The nice lady smiled at me, as I told her about how Bobby really needed a good winter coat. I didn't get any change, but she put the coat in a bag,smiled again, and wished me a Merry Christmas.

That evening, Grandma helped me wrap the coat (a little tag fell out of the coat, and Grandma tucked it in her Bible) in Christmas paper and ribbons and wrote, "To Bobby, From Santa Claus" on it.

Grandma said that Santa always insisted on secrecy. Then she drove me over to Bobby Decker's house, explaining as we went that I was now and forever officially, one of Santa's helpers.

Grandma parked down the street from Bobby's house, and she and I crept noiselessly and hid in the bushes by his front walk. Then Grandma gave me a nudge. "All right, Santa Claus," she whispered, "get going."

I took a deep breath, dashed for his front door, threw the present down on his step, pounded his door and flew back to the safety of the bushes and Grandma.

Together we waited breathlessly in the darkness for the front door to open. Finally it did, and there stood Bobby.

Fifty years haven't dimmed the thrill of those moments spent shivering, beside my Grandma, in Bobby Decker's bushes. That night, I realized that those awful rumors about Santa Claus were just what Grandma said they were -- ridiculous. Santa was alive and well, and we were on his team.

I still have the Bible, with the coat tag tucked inside:$19.95.

May you always have LOVE to share,
HEALTH to spare and FRIENDS that care...

And may you always believe in the magic of Santa Claus!

   OOOH, thank you so much, Wayne Honey! Child that I am, I've always believed in the magic and wonder!


    From Frances Goodson Wang ('65) of MD - 12/18/12 - "The Power of Concentration - Sherlock wins again!":

Being a Sherlockian I gobbled this up! Enjoy.

   WOWZERS! Thank you so much, Frances, this is quite fascinating! I myself do something like this. When I awaken in the morning, before I ever open my eyes I try to spend at least 15 minutes in bed, taking advantage of the quiet to think, plan, ponder, and pray. If I'm forced to forfeit this time for whatever reason, my day does not run as smoothly.  Perhaps I should adapt this practice by applying deeper levels of concentration. I was particularly struck by this thought of Ms. Konnikova's from the article:

          "That’s the thing about mindfulness. It seems to slow you down, but it actually gives you the resources you need to speed up your thinking."

   I'm also glad to know that my difficulties with multi-tasking are not simply a figment of my imagination. Guilt over time wasting usually propels me in that direction, but invariably something suffers in the process, and I must then spend some time correcting my mistakes. I thought I needed to improve my multi-tasking skills, but it rather seems I should abandon my efforts in that direction instead. Interesting!


    From Glenn Dye ('60) of TX - 12/18/12 - "Merry Christmas (THIS IS SO COOL!!!!!)":

This will work if the Google car has come by your house.

This is amazing! If you have not seen it before just type in your address or any family addresses and look through the window at the snow falling on your home

   Isn't this just the coolest?!? Thanks so much, Glenn - and Merry Christmas!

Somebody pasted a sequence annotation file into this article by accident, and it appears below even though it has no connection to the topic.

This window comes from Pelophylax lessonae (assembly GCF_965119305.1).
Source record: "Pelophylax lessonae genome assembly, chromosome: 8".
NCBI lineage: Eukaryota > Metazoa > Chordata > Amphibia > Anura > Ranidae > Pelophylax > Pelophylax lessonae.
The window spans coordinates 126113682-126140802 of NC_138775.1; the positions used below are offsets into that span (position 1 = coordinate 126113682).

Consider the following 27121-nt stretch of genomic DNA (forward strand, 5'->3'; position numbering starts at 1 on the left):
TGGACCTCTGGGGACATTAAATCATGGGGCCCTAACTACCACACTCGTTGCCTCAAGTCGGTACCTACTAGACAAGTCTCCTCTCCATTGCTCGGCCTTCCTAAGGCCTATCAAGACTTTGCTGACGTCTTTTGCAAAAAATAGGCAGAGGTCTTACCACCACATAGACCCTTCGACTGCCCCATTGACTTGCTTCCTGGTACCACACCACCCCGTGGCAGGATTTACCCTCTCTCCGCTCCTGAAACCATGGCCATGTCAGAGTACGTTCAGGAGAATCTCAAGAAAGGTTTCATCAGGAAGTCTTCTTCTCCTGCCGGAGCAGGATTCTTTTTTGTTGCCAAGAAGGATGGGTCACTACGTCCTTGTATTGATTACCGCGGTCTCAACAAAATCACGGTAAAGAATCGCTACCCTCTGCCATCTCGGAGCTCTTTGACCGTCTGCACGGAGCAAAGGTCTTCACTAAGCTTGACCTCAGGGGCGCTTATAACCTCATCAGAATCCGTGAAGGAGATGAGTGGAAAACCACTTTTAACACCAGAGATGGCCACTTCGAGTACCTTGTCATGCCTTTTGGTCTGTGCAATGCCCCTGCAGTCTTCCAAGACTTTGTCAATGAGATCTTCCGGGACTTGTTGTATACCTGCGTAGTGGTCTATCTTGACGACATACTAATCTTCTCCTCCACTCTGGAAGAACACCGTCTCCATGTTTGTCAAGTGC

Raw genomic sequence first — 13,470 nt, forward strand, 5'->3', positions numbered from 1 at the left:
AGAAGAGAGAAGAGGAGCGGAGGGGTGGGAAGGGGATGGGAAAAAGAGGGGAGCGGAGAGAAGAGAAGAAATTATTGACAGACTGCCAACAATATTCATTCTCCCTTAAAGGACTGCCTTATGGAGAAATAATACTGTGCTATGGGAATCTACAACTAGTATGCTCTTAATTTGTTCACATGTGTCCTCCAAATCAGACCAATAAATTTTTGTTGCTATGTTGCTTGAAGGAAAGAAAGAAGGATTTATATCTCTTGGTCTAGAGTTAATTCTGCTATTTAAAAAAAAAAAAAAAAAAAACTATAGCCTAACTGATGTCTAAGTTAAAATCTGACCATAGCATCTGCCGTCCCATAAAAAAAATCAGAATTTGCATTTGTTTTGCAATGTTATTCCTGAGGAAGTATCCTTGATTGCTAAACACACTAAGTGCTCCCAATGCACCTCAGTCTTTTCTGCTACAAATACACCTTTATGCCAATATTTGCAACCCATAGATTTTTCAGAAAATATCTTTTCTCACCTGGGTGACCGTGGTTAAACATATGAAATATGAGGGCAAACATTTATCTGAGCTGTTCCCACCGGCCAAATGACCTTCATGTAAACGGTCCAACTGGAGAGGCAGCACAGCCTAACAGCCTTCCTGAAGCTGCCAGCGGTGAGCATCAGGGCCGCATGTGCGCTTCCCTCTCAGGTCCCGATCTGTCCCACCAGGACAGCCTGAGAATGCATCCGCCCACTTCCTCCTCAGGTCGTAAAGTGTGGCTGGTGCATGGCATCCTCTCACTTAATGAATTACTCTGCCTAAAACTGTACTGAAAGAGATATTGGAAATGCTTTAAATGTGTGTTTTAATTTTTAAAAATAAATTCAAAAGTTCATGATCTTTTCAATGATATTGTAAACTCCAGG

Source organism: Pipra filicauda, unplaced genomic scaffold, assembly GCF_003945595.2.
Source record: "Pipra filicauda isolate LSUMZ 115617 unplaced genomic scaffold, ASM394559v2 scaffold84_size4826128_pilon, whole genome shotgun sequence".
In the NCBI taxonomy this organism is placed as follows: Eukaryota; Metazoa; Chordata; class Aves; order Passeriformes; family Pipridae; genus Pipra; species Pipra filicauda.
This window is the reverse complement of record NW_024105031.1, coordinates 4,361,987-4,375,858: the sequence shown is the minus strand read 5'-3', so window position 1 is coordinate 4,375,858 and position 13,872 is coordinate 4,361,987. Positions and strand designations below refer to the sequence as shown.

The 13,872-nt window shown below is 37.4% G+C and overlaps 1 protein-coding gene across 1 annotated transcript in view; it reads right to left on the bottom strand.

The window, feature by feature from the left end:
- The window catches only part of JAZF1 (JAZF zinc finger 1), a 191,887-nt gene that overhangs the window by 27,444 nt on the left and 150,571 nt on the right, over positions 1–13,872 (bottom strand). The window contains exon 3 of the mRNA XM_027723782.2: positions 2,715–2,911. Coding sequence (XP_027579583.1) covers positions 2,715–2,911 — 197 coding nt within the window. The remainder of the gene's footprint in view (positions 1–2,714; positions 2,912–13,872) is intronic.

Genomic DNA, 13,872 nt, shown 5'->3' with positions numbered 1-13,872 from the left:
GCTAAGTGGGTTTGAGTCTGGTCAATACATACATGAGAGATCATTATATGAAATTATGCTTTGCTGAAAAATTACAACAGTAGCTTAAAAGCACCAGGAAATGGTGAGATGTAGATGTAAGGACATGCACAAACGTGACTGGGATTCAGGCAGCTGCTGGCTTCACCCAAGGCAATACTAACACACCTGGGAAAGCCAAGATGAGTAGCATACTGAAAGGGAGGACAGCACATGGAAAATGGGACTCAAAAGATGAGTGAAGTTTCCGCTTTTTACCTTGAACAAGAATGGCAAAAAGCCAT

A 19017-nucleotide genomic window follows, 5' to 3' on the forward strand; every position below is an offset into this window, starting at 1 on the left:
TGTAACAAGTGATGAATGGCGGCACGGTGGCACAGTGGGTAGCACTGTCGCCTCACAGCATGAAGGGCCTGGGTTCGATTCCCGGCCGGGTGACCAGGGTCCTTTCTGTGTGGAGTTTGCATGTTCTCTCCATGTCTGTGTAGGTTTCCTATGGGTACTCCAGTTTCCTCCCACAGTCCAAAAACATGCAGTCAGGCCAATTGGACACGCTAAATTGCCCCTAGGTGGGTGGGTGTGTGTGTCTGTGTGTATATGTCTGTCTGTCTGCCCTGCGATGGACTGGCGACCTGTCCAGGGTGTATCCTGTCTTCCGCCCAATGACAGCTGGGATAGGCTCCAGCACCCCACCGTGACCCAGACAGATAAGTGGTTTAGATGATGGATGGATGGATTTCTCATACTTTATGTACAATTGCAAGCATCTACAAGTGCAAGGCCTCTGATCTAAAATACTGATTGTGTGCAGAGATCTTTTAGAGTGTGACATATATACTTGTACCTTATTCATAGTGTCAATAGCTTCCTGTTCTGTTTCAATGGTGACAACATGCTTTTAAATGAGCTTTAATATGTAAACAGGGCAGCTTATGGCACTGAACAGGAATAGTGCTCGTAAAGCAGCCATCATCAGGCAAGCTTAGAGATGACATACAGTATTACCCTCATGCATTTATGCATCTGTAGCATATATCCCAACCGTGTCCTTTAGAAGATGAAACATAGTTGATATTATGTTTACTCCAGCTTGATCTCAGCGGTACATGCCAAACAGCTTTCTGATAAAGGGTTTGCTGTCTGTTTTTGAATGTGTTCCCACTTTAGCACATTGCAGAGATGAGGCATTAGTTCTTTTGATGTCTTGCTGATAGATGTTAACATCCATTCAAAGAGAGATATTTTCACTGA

From Steve Vaughn ('65) of VA - 12/18/12 - "My 2012 -13 Travel plans":

My inconclusive travel plans for 2012/2013:

I have been in many places, but I've never been in Cahoots. Apparently, you can't go alone. You have to be in Cahoots with someone.

I've also never been in Cognito. I hear no one recognizes you there.

I have, however, been in Sane. They don't have an airport; you have to be driven there. I have made several trips there, thanks to my friends, family, and work.

I would like to go to Conclusions, but you have to jump, and I'm not too much on physical activity anymore.

I have also been in Doubt. That is a sad place to go, and I try not to visit there too often.

I've been in Flexible, but only when it was very important to stand firm.

Sometimes I'm in Capable, and I go there more often as I'm getting older.

One of my favorite places to be is in Suspense! It really gets the adrenalin flowing and pumps up the old heart! At my age I need all the stimuli I can get!

I may have been in Continent, and I don't remember what country I was's an age thing.

Today is one of the many National Mental Health Days throughout the year, and you can do your bit by remembering to send an e-mail to at least one unstable person. My job is done!

(Pack lightly!)

     Thanks so much, Steve - great to hear from you!


From - 12/18/12 - "Top 10 Movies to Watch Before the World Ends on Friday":

You don't have much time before the Mayan calendar runs out and the world goes dark. So what are you waiting for? Here are 10 films you need to be seeing.

The Mayan calendar ends on Friday, and it is apparently taking the rest of the world with it. At this point, day-to-day tasks and last-minute Christmas shopping seem pretty futile, so why not sit down and watch some of those movies you've always wanted to see but never got around to? Or maybe an old favorite that you need to watch one last time before the credits roll on our existence. Here's a starter list of 10.

1. Pulp Fiction (1994) - R - Full of energy and wit and visual style. Great performances all around. This one will let you quite literally go out with a bang.

2. Singin' in the Rain (1952) - G - One of the most joyful movie experiences you'll ever have.

City Lights (1931) - G - For those who want to go out quietly, or even silently. Chaplin provides one of the sweetest and most moving final scenes you'll ever see.

Double Indemnity (1944) - NR - Billy Wilder's masterpiece of film noir. A weak-willed man, a cold-hearted woman and a screenplay for the ages.

A Night at the Opera (1935) - NR - There's never a wrong time for the Marx Brothers.
The Treasure of the Sierra Madre (1948) - NR - One last reminder in this life that it is better to focus on your spiritual health rather than your material wealth. If the mood strikes you, feel free to get up and dance like Walter Huston when he finds the gold.